Eric Bagwell: Right.
Greg Raines: So, a lot of alphabet soup in those comments, but, you know, just remember don’t hate your bonds.
Chad McKethan: I think, you know, [inaudible 19:37]. I think just even just to add another aspect of that, I mean I think just the movement in the market over the last say three months, you know, volatility started to increase. You know, we’ve had a back-up and rates sell off that, you know, it is creating some discount structures and, you know, for a while there, it was like, we were in a little bit of a bottleneck where the only thing, you know, premium is on say mortgage back CMOs, for instance is rates were going down and those were refining. It was creating some, you know, some lower returns on some of those types of structures. Now you’ve got this backup.
You’re able to kind of do some hedging on balance sheet, without derivatives, by buying some discounts and things that offer a little bit of a diversification to the portfolio, and we’ve seen a lot of our bank clients actually, you know, get very active over the last two months in kind of what Greg mentioned in some of those discount type of structures that may be, can offset a little bit of that. You know, that typical premium in the portfolio, which we still see is around a 103-ish type premium on mortgage portfolios, our bank clients’ portfolios.
You know, now you’re able to weave in some 99 and 98, and in the event that let’s say, you know, that the 10 ten-year rallies back down to a 115, or, you know, 1 percent, at some point, you’ve got a little bit of a hedge to that still outstanding, 3 percent coupon out there, and I think that’s, you know, Craig said it pretty well, and I read something the other day that outside of airlines banking has more regulators per employee. Airlines is the only thing that’s larger. So, we tend to be a very skittish bunch of people, we’re scared. We were always reacting and doing what we think we should do, but it’s always about six months after we should have done it, and so, you know, the last six months we’ve been running from premiums when probably now as rates are going up a little bit of premium exposure’s probably not going to be bad.
We don’t want all of that because we want that cushion. You know, we want to attend helps EVE, you know, et cetera, to rising rates, but if I could get a cheap discount in there right now, if I can get something that looks very attractive, that might hedge some of that premium exposure, I don’t want to be skittish against that right now. I don’t want to be saying, oh, well, rates have gone up 30 basis points, there’s risk interest rate risk, but if rates keep going up, I want to take advantage of some of those things that are a little bit cheap right now and again, and Greg kind of said it alphabet soup there, but I think you’re kind of looking if I’ve got premium exposure in my portfolio.
Well, right now, all of a sudden, I’ve got some opportunities to get some discounts. I would have died for discount six months ago, nine months ago. So, let me layer in a few discounts and offer up a little bit on balance sheet hedge. With the curve being steep, you can get some of those discounts, get out the curve a little bit and generate a little bit of, I think, value in protection there.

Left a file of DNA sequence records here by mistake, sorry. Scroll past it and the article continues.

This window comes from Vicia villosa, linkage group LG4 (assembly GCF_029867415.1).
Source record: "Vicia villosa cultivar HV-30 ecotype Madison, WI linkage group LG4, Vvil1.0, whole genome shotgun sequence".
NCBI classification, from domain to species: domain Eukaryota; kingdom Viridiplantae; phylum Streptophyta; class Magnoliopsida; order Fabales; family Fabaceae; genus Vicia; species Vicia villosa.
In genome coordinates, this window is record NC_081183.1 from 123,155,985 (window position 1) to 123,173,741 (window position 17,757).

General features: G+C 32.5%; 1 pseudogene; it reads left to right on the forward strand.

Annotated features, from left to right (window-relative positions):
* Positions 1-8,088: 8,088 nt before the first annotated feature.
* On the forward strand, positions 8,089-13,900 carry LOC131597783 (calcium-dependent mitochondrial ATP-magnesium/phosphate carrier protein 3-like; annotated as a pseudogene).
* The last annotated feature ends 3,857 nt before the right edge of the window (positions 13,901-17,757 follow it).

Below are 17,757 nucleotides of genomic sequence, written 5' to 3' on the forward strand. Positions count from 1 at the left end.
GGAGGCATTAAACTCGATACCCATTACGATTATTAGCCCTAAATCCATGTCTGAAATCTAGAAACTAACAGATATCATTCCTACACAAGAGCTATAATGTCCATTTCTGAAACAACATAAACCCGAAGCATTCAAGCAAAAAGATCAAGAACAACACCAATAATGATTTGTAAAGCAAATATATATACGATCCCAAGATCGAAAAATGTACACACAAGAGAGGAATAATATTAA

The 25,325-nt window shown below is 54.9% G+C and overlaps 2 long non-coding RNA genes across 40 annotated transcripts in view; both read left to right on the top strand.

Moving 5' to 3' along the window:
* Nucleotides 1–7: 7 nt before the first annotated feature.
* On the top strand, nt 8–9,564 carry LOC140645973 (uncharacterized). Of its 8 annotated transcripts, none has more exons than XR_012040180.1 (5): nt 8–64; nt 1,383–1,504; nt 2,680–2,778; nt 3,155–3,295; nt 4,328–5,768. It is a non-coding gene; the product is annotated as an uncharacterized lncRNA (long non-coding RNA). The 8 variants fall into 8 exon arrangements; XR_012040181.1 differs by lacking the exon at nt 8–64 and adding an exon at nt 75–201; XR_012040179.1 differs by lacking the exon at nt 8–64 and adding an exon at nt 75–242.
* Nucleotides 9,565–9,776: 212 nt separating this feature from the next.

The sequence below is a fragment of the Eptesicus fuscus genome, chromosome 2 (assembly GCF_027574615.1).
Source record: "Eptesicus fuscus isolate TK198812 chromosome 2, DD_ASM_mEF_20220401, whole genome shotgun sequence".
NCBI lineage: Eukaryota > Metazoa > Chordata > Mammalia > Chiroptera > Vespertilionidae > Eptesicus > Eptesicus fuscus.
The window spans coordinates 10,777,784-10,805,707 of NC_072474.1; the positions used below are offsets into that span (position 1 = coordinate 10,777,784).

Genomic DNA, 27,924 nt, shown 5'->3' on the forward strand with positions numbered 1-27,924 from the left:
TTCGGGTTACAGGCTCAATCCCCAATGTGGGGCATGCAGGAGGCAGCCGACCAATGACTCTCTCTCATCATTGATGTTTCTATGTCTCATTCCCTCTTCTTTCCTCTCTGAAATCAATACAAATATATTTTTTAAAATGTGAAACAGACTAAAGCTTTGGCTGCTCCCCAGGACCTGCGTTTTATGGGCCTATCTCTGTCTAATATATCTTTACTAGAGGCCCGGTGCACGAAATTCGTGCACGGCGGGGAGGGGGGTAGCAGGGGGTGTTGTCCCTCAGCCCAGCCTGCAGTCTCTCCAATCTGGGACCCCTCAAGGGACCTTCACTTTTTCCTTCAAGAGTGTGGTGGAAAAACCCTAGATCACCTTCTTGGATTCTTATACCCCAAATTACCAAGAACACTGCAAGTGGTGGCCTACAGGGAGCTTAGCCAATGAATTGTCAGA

Eric Bagwell: Yeah, and let’s kind of drill down and you’ve kind of already covered some of this, but drill down into the mortgage back market. That’s the largest sector of our typical bond portfolio. I think our bond accounting group is like 59 percent on average is either mortgage banker CMO, and so obviously the largest share of the portfolio is invested in mortgages. So, as you talked about last year, it was all about prepay mitigation.
You know, how to kind of limit some of that cash flow that was coming in, and now it’s almost like, I don’t know if it’s a light switch or a dimmer switch, but it seems like we’re moving to the extension risk is the number one risk, and Chad, you mentioned about, you know, one of the ways to hedge that is with the, you know, or just hedge in general is buying discounts, which we haven’t, like you said, I haven’t had a chance to buy a discount in years. So that’s one way, or there’s some other ways that we can look at, you know, how do we go with the portfolio. This year that’s already sitting there loaded up with premiums, maybe some low, low coupons as well. Kind of how do we start to maneuver through 21, given these higher rates scenario?
Chad McKethan: Yeah, and I’ll always, I’ll disclaim this on the beginning. One of the worst things that I don’t like to do is standing up in a large room full of 200 bank CFOs and tell them all the bond that they should buy, because I think Greg pointed it out earlier. I mean, the bond portfolio it’s there to generate revenue, but it is the AAL joystick, and it is what could create. It is what controls the balance sheet, the interest rate risk. So, I’ll say this with that backdrop of, you know, one of our bank clients might have a duration in their portfolio of six and other one might have a duration of two, and that matters, but if your portfolio has shortened up a good bit, then what we just mentioned a moment ago about being able to extend that portfolio and take advantage of the curve steep, and this may be layering in some of those discount structures.